In 1992, I had been living in Canada for ten years, when Christopher, Emily, and Thea, who were very small children at the time, walked into my heart without knocking and took up permanent residence. I had the honor of being part of their everyday lives for ten full years before taking on a more peripheral role in their world. The direct years were by far some of the most satisfying of my life, filling album after album with snap shots of our family with it’s unusual constellation of characters.
Since returning to live in the US in 2002, our face to face visits have become at best bi-yearly and at worst yearly. We have, as modern people with busy lives do, maintained a sense of connection and contact in the cyber world, often commenting on the unbreakableness of the bond and marveling at our ability to pick up right where we left off at the last visit. At times it has been difficult though, losing a thread here, not knowing something critical there, and still we do the best we can.
This past week, I had the luxury and privilege of five full days with ‘my girls’. We spent our drive on the way to the Wayside Inn redefining a name for our relationship. No longer step-mother, other mother not quite accurate, we came up with a new term for my role. I am for them, a protective factor, offering one additional witness to each of their lives who loves them unconditionally, sometimes worries, nags when necessary, and delights in their every triumphant success. And they have become to me, much to my utter amazement, far more than the children I helped raise, protective factors in my life as well.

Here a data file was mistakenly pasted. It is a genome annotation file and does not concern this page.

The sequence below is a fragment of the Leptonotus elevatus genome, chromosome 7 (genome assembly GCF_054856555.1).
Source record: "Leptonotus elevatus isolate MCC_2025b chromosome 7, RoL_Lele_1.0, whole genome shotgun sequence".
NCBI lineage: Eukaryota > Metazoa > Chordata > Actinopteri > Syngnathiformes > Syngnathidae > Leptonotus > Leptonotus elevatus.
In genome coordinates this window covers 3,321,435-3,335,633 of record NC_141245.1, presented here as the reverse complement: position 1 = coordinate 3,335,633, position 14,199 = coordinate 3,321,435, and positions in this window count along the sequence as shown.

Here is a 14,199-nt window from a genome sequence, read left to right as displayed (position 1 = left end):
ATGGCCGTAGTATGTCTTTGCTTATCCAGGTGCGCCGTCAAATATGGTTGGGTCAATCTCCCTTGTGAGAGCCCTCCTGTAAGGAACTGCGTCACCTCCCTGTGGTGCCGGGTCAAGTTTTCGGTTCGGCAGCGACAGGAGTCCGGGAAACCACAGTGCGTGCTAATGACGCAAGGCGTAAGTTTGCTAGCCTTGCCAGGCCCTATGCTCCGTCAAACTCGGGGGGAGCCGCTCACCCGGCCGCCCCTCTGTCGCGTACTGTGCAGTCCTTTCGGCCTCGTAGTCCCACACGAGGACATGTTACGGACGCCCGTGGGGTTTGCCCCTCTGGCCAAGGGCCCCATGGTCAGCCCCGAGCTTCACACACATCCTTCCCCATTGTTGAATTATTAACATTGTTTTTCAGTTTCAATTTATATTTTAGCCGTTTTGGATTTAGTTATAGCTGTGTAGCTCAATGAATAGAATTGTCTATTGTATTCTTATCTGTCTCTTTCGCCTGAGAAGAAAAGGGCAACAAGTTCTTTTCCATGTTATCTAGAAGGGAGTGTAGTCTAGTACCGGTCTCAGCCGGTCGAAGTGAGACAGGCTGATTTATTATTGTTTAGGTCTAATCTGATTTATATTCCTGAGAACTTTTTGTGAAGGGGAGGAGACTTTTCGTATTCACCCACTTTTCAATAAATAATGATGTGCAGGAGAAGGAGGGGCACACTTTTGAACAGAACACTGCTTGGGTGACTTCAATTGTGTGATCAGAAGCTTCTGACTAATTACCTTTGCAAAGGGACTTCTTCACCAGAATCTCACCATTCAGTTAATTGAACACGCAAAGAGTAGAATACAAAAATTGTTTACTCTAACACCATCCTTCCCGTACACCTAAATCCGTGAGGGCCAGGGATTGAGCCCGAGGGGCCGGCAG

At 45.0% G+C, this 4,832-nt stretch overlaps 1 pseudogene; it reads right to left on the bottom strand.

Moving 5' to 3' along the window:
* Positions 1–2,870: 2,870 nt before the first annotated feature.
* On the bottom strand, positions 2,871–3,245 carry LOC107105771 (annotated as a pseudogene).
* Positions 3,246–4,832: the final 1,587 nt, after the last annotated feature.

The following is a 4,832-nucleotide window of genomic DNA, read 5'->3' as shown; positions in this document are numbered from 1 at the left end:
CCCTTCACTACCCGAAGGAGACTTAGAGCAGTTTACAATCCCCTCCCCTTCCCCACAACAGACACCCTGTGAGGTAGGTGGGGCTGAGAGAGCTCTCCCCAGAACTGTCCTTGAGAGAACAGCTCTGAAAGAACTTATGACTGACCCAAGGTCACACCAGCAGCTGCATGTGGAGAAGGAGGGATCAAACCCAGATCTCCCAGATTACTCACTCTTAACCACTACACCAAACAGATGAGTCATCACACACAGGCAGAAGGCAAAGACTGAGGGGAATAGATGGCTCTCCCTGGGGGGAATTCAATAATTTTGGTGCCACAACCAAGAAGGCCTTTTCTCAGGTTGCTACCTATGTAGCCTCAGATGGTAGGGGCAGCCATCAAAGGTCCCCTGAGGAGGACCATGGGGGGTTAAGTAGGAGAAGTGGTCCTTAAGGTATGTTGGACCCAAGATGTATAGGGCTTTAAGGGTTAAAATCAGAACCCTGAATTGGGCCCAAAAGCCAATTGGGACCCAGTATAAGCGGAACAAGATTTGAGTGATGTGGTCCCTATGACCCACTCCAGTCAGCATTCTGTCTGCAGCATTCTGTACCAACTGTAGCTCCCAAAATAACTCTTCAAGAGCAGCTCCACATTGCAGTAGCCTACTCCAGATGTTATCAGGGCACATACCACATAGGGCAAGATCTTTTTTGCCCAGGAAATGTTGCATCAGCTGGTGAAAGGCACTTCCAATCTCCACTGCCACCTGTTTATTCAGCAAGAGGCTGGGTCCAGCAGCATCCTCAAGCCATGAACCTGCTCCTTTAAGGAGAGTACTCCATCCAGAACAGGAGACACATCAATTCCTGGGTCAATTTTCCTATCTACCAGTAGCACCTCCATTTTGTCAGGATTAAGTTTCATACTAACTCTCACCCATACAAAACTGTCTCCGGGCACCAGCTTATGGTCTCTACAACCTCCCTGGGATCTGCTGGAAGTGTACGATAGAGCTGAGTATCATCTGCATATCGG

We spent the afternoon before Thanksgiving baking. One of the highlights for me was when Emily and I dressed in our aprons, cheeks flushed, convulsing in laughter till tears streamed down our faces, were trying to re-direct a crust misfortune before it became a pie disaster. As we attempted to regain control, Thea, in her calm and gentle way, suggested we roll out the dough, add cinnamon sugar, chocolate chips, and nuts, and bake, creating as legions of bakers before us, the ultimate buttery confection.
The afternoon grew into evening, as we contemplated the application of decorative leaves on our pumpkin pie. This decision, along with caramelizing an assortment of apples, designing a pie edge together, making cornbread, the sound of cranberries popping on the stove, swirled together as fragrant elements that invoked an un-tethering from the mundane world of food preparation. We were transported along in the process towards a moment as unique as a snowflake.
Spending an afternoon working alongside Emily, in the good company of Thea’s commentary, I realized that throughout their childhoods although we had shared countless hours baking and cooking together, there were none, more sacred than this.